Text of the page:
You surely know the Bonsai of cannabis, meeting with the Budzai.
Using traditional techniques designed to shape bonsaiToronto artist Peter M has transformed two ordinary cannabis plants into mesmerizing spiral sculptures. At first glance, it is not easy to recognize weed plants, it looks more like a crooked tree, with thick trunks and almost no leaves.
Peter M.'s plants are on his Instagram account and are not meant to be smoked. Here are some pictures for the pleasure of the eyes.
Peter M has no prior experience with cannabis plants and has no desire at the moment to consume his work.
"I decided one day to create a living art like a bonsai, but with something more controversial and annoying," Peter M tells Lift & Co.
"I grow for art and for my own research," he says. "For now, I'm focusing on vegetative growth and visual design of my plants." Although one day, he hopes his sculptures will be exhibited in a gallery.
"I also want to encourage people to develop unconventionally and to break the stigma of cannabis."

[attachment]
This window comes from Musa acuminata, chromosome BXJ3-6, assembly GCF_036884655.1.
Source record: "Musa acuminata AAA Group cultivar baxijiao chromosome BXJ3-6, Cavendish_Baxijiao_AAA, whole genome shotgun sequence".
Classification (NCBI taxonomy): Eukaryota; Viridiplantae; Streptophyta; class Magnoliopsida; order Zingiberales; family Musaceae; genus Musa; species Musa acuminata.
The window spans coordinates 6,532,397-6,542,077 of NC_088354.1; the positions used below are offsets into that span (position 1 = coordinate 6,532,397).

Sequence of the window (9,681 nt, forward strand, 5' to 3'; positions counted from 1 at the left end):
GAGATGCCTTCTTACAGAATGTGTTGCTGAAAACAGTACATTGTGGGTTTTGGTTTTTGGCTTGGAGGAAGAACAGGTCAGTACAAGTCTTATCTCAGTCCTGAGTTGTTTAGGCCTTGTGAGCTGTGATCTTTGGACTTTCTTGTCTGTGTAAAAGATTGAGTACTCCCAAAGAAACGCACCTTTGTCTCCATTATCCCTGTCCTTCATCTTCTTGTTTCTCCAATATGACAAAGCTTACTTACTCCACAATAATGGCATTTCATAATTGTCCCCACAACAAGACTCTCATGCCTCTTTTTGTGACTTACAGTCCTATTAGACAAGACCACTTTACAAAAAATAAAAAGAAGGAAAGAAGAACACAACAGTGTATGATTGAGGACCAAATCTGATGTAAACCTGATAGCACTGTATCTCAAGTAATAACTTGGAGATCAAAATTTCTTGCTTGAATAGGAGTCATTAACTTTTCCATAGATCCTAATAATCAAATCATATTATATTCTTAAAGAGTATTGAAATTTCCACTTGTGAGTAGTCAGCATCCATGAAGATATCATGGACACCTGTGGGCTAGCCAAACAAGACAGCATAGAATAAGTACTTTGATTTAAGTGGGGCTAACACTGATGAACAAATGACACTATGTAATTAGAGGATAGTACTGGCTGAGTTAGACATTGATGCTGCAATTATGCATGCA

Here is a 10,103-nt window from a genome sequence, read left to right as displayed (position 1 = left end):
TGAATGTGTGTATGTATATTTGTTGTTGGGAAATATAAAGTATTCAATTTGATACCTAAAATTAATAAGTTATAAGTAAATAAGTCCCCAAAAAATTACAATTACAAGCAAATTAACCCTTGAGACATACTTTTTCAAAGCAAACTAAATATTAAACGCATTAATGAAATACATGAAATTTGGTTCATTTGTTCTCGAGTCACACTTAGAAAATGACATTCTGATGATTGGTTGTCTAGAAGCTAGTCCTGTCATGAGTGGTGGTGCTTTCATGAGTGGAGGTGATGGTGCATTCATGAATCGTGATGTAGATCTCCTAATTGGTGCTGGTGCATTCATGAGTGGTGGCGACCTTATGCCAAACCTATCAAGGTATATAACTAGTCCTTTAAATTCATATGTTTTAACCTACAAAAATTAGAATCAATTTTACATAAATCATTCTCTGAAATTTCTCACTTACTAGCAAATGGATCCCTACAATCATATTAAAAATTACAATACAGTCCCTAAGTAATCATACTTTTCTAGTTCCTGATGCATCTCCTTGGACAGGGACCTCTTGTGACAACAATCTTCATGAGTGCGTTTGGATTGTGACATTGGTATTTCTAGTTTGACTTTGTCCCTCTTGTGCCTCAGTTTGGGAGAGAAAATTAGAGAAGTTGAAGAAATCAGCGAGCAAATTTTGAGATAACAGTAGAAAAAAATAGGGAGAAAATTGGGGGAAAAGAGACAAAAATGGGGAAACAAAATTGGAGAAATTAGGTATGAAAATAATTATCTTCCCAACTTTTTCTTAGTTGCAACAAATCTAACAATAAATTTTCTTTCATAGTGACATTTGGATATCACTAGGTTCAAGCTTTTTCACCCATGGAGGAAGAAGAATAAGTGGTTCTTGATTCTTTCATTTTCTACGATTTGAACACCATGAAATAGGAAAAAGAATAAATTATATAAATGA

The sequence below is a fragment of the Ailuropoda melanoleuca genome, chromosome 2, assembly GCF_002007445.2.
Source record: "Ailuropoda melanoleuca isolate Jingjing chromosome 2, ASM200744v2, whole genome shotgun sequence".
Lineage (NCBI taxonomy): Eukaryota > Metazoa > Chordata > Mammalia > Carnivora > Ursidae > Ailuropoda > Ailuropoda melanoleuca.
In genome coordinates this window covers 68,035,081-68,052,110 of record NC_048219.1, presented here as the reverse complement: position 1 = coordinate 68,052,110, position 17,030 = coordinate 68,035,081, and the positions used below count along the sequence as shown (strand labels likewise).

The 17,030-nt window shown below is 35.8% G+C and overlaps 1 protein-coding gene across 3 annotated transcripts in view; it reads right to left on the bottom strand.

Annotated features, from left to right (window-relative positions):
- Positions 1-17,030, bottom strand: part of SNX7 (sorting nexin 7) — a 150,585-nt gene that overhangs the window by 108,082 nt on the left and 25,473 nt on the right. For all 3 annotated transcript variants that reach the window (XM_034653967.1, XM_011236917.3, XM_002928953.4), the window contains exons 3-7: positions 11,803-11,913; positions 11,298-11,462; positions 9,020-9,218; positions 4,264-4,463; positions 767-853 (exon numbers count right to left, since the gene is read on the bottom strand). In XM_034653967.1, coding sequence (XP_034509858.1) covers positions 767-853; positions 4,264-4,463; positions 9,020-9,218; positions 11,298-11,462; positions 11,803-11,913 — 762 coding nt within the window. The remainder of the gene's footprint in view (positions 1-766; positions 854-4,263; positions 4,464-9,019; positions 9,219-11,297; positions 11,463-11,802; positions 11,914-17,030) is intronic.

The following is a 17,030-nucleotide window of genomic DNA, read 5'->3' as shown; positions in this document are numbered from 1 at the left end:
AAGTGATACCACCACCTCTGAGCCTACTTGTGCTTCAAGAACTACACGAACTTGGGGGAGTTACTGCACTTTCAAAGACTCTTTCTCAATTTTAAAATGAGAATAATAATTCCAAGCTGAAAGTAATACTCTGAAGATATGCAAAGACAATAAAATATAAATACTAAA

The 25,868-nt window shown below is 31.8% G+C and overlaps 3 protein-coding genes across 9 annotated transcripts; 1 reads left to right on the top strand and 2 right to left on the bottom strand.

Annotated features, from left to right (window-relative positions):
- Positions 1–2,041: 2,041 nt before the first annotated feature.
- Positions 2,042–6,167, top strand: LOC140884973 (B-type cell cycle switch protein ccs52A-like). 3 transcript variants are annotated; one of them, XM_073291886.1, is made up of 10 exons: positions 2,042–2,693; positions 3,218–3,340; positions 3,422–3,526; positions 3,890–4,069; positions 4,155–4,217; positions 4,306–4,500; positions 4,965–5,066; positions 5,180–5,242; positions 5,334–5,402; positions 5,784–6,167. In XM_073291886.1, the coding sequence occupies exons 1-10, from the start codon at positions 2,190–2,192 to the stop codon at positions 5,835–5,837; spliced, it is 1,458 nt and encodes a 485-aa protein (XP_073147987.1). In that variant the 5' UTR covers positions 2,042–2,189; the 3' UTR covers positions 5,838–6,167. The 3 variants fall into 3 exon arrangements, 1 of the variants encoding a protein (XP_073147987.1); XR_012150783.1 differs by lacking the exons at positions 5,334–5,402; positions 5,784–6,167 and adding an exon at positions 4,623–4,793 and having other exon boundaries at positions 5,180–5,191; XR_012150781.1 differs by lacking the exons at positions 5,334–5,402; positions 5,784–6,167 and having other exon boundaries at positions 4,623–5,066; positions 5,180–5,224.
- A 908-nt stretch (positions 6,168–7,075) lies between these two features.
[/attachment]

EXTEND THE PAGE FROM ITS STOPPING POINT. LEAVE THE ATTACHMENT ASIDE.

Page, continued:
To this cause, Peter M has teamed up with Plant With Benefits, a collective of cannabis bloggers, to raise awareness of safe culture among more Canadians.
In some respects, siblings Budzai have very similar needs to those of normal potted plants (insulated culture tent, an 150 W LED, fans, a charcoal filter), but as many can attest, grow a cannabis plant at home can be a challenge in itself.
The Budzai diet includes much more detailed tasks, including training at low and high stresses, leaf size, rubber cabling to handle the trunk (very slowly), and sticks of wood to support heavy plants up. Not to mention a lot of patience.
"The biggest challenge I've found is keeping plants alive and thriving while managing their creative aspect," says Peter M. "It's a living art and it can be unpredictable, which makes it more exciting for me. "
Visit the Instagram page You can consult it by clicking here.